This perspective on noir is almost certainly different than what you might read elsewhere. At least I hope it is. Everything in folding is about how the work engages viewers by acknowledging and coopting them. Noir is central to this because it is pervasive, the basis of many elaborations and way, way cool when seen for what it is.
Consider the last 60 years in film, which I believe reflect a significant and accelerating evolution in the way we think. Of interest here are the ways we mix writer, reader and characters. Originally these were distinct. From time to time, one might acknowledge another. A character may address the audience, or remark on the way she was written. But these were single devices without a framework of being that carried from film to film.
My concept of noir serves this role of being a framework that was picked up and used in several films and now is an agent itself, explicitly in films and the peer of the writer, viewer and some characters.
Noir is the simple idea that a character is chosen more or less at random. The more innocent and random the better. Now he (usually he) is put in circumstances that involve contrived coincidences that would never occur if he were not being manipulated for our amusement. We are implicitly placed in the film as invisible gods, manipulating the world for our amusement.
Often there is a girl involved to complicate matters. Almost always there is some camera device that reminds us that the camera is ours and not of a tacit world. Welles’ great noir in Citizen Kane used camera angles that reminded us that we were not invisible human-level ghosts, but agents in this world. Others use so-called dutch angles but neither the girl nor the angles are necessary. Most definitions of noir focus on these, plus notably artificial lighting.
Noir is a sort of master fold in the folding vocabulary because it has become so absorbed into the general film vocabulary. Plus it allows so many different ways of adding new perspectives and still retaining an identifiable nature. The basic notion has so infused film and hence all of art and much of life that I consider it one of the three great American inventions, together with jazz and liberty-centric representative democracy. Of the three, only it has adapted rather than becoming perverted in general use.
Pure noir in my opinion was first presented by Welles with Citizen Kane, though you can see in the Burgess Shale of film experiments (in the 30s) all sorts of precursors. Most of these were experiments in the detective story.
For me, pure noir ended with Welles’ Touch of Evil, though I am open to examples that show otherwise. In order for noir to be pure in this context, it has to organically be the framework for the film and not something that is referenced. It cannot be an adopted skeleton without understanding how to animate it.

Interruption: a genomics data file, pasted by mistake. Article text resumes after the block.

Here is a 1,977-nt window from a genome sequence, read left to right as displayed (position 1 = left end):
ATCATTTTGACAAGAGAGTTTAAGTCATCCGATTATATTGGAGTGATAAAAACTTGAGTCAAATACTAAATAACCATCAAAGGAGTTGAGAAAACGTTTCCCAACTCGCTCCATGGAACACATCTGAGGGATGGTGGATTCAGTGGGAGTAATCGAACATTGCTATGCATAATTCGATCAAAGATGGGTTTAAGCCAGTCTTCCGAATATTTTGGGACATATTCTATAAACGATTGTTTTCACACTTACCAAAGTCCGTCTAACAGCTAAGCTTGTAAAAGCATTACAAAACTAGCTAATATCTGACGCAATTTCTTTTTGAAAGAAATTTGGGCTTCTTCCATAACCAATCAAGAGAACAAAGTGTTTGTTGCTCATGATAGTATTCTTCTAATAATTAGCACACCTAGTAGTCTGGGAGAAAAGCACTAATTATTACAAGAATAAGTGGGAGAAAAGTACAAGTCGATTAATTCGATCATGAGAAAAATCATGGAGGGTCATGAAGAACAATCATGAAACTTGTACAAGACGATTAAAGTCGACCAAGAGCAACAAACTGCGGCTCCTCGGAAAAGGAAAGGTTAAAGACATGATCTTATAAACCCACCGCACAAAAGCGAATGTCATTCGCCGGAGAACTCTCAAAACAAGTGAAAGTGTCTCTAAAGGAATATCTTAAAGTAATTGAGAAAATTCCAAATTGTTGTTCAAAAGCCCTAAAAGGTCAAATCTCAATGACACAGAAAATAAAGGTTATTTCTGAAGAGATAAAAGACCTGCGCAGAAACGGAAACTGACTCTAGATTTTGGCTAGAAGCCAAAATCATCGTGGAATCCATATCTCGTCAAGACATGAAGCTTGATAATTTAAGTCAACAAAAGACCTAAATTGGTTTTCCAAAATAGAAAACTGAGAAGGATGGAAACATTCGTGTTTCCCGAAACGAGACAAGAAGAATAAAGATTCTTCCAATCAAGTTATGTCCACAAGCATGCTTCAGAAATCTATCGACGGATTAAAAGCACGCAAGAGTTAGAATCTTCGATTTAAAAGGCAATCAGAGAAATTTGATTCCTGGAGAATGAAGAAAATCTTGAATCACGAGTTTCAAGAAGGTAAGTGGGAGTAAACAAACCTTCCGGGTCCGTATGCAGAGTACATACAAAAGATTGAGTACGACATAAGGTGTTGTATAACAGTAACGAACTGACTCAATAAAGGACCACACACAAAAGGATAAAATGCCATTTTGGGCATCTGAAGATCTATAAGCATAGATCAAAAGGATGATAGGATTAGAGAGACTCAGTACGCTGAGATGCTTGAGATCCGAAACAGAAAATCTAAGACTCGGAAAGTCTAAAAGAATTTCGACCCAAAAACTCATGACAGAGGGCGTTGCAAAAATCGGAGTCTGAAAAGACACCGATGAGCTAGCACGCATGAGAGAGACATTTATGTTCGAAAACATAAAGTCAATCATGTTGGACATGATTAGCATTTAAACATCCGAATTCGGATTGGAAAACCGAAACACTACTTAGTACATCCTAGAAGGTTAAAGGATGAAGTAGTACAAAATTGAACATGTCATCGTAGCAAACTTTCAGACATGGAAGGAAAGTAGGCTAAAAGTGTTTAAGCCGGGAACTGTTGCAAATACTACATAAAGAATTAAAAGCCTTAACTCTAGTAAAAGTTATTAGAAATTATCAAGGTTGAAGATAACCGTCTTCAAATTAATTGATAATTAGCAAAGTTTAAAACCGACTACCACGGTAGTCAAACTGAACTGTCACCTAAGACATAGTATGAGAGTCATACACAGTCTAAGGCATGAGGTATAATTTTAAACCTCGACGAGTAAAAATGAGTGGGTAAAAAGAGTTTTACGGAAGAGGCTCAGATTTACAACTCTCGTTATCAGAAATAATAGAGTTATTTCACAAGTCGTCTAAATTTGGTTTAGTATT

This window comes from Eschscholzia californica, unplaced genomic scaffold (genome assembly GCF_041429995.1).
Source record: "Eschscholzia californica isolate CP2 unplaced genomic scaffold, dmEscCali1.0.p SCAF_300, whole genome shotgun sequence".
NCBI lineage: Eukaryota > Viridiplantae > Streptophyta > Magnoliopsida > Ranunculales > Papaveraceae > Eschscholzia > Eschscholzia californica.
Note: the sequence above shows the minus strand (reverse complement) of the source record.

Noir comes from a literary tradition that tries to break the wall of engagement with the reader, in contradiction with the tradition of Greek drama that persisted until the renaissance. In that tradition, there are two worlds acknowledged in the work: that of the humans (where all the effective action occurs) and that of the gods or God. The gods throw influences at the humans which they will see as fate. In some, the fate bounces back on the gods, producing celestial consequence. The important feature here is that the gods are in the story, and the subject of everyday stories outside of the theater.
Shakespeare’s great contribution was the many ways he played with this narrative construction. I am convinced that this was because he had been exposed to some prototo-scientists from whom would grow basic ideas of mathematical logic. But that is another story I explore elsewhere.
Shakespeare’s explorations were often deeply reflexive: being in the story and looking at one’s self being in the story; displaying a situation, describing the situation and living in it. With the experiences of performing in the reconstructed Globe, we know even better how he would write situations that would have one element of the audience remarking on another.
Novelists built on Shakespeare‘s devices to introduce new ones that would place the reader in the thing. The written word allows for more invention in these mental stances — those that let the viewer, say, into someone’s mind in ways difficult for drama to show.
In the Victorian era, a particularly strong and flexible device was introduced, the detective story. We followed the detective, seeing what he (usually he) saw, and struggling to make sense alongside him. At the end when he announced the solution, he had an audience that included us, but only us would replay the story in our minds re-inventing certain features. The character of the detective was one with us, watching and interpreting, and at the end was one with the writer, forcing us to rewrite what we just saw.